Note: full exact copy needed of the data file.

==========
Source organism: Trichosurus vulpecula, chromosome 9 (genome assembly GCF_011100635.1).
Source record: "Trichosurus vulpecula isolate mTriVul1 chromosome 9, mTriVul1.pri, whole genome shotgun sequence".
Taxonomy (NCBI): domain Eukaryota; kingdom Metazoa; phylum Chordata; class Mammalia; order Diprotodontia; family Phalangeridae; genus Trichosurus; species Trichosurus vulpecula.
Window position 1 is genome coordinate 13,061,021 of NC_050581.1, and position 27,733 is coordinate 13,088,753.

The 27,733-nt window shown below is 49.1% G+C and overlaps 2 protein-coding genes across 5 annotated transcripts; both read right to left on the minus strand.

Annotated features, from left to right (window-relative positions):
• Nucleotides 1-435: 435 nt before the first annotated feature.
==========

Source organism: Trichosurus vulpecula, chromosome 9 (genome assembly GCF_011100635.1).
Source record: "Trichosurus vulpecula isolate mTriVul1 chromosome 9, mTriVul1.pri, whole genome shotgun sequence".
Taxonomy (NCBI): domain Eukaryota; kingdom Metazoa; phylum Chordata; class Mammalia; order Diprotodontia; family Phalangeridae; genus Trichosurus; species Trichosurus vulpecula.
Window position 1 is genome coordinate 13,061,021 of NC_050581.1, and position 27,733 is coordinate 13,088,753.

The 27,733-nt window shown below is 49.1% G+C and overlaps 2 protein-coding genes across 5 annotated transcripts; both read right to left on the minus strand.

Annotated features, from left to right (window-relative positions):
• Nucleotides 1-435: 435 nt before the first annotated feature.